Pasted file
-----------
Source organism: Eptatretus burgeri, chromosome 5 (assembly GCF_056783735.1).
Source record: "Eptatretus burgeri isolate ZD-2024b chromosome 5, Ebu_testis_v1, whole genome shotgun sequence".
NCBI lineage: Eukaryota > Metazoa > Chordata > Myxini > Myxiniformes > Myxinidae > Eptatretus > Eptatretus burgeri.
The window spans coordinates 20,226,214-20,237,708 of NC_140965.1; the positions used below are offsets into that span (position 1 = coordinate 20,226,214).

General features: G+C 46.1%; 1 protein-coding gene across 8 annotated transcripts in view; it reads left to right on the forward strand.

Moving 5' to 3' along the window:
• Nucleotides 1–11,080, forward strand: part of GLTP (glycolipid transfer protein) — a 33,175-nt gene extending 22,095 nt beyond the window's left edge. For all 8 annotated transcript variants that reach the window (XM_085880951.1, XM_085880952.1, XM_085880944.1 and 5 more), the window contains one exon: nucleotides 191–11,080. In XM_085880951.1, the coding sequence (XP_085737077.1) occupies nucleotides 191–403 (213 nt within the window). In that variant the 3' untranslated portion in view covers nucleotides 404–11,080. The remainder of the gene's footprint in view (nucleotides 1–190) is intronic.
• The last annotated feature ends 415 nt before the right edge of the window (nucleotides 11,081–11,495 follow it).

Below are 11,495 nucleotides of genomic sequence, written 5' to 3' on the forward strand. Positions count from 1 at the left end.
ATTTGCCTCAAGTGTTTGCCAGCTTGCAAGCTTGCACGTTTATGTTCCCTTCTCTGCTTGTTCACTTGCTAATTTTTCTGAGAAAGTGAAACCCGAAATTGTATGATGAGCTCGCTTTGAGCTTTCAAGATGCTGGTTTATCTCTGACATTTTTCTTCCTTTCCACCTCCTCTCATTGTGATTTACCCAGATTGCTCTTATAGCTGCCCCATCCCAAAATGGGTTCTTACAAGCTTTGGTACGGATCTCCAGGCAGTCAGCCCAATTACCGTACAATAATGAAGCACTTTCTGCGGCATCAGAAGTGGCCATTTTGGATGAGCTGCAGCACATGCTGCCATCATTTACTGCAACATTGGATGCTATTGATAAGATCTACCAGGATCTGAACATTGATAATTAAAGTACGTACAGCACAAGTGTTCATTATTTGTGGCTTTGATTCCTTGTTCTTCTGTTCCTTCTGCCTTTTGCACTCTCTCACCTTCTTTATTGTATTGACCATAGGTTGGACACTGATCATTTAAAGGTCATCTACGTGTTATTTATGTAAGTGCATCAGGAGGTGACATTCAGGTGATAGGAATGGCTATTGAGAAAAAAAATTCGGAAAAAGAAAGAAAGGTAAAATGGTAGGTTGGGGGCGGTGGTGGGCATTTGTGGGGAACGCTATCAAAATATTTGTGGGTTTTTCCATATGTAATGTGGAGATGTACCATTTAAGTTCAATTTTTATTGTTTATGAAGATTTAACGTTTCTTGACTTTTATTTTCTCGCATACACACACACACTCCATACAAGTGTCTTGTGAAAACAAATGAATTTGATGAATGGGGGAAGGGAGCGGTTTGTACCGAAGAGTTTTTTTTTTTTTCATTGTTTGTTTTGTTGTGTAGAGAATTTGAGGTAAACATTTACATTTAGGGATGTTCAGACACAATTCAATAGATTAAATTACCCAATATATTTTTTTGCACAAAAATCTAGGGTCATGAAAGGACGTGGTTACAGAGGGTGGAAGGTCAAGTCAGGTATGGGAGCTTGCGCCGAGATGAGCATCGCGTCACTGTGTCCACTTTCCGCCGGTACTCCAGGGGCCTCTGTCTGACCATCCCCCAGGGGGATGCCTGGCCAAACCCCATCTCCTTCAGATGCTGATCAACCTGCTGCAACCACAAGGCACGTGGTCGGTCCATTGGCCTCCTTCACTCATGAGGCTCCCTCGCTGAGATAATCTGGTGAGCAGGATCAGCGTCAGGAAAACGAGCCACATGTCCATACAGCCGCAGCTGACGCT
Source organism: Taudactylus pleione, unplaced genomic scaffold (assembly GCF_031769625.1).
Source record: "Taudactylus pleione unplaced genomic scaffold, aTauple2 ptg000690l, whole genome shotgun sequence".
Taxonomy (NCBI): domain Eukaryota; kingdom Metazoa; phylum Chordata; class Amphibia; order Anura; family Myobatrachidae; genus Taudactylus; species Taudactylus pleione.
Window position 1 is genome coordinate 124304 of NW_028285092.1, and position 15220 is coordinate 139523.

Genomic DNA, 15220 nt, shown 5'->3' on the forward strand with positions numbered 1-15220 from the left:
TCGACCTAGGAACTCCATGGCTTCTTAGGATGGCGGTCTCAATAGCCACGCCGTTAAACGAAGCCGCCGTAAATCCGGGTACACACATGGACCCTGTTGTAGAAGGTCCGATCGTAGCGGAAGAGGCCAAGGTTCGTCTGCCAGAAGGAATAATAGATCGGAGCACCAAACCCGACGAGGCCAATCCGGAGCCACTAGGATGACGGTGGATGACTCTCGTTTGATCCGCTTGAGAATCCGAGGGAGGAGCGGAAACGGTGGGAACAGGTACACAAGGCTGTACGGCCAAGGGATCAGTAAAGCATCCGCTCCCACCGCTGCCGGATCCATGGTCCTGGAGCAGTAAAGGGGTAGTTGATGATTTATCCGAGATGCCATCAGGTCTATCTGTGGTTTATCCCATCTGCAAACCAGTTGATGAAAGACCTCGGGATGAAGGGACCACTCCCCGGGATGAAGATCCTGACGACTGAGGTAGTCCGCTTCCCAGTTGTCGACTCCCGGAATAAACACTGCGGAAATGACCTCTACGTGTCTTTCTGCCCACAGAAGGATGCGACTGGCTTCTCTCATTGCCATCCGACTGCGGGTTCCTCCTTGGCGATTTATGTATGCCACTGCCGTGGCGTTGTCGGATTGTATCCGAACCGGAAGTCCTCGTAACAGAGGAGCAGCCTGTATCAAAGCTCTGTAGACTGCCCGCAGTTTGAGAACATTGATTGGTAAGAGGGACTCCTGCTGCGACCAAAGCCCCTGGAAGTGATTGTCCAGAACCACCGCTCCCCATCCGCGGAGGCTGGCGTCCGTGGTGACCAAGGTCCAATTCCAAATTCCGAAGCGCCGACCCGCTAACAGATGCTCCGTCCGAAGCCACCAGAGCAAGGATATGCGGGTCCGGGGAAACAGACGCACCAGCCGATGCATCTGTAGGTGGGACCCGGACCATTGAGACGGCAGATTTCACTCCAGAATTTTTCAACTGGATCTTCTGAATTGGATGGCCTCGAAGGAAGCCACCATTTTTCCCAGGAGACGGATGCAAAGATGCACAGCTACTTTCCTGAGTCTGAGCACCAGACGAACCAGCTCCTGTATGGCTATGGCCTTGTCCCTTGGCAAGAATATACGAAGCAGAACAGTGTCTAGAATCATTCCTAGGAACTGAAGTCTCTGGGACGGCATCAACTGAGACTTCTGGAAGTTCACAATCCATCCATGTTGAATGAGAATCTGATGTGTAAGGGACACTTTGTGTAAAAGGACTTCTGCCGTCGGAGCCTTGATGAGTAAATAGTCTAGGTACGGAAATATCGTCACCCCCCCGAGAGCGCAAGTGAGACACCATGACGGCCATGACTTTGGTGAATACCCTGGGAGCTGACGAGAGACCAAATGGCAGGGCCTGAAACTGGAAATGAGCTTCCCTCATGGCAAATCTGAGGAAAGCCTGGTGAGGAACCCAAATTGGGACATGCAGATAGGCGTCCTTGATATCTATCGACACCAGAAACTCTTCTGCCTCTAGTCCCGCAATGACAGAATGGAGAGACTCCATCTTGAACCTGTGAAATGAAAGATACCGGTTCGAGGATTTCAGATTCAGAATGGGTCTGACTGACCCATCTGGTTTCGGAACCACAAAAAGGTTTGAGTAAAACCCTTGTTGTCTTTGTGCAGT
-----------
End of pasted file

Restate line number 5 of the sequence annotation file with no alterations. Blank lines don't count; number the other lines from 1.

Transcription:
General features: G+C 46.1%; 1 protein-coding gene across 8 annotated transcripts in view; it reads left to right on the forward strand.